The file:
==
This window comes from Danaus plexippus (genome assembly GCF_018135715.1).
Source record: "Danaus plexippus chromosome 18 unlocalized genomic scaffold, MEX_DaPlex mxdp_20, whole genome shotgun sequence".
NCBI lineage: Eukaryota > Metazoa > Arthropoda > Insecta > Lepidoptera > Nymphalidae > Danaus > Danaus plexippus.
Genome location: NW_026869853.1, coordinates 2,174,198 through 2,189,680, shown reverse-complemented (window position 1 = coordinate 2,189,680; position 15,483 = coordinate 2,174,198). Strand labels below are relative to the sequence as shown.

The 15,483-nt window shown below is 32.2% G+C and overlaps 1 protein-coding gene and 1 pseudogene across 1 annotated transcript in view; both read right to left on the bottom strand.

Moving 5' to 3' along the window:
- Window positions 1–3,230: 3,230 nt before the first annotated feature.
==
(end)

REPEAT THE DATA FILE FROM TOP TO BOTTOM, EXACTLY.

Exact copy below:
This window comes from Danaus plexippus (genome assembly GCF_018135715.1).
Source record: "Danaus plexippus chromosome 18 unlocalized genomic scaffold, MEX_DaPlex mxdp_20, whole genome shotgun sequence".
NCBI lineage: Eukaryota > Metazoa > Arthropoda > Insecta > Lepidoptera > Nymphalidae > Danaus > Danaus plexippus.
Genome location: NW_026869853.1, coordinates 2,174,198 through 2,189,680, shown reverse-complemented (window position 1 = coordinate 2,189,680; position 15,483 = coordinate 2,174,198). Strand labels below are relative to the sequence as shown.

The 15,483-nt window shown below is 32.2% G+C and overlaps 1 protein-coding gene and 1 pseudogene across 1 annotated transcript in view; both read right to left on the bottom strand.

Moving 5' to 3' along the window:
- Window positions 1–3,230: 3,230 nt before the first annotated feature.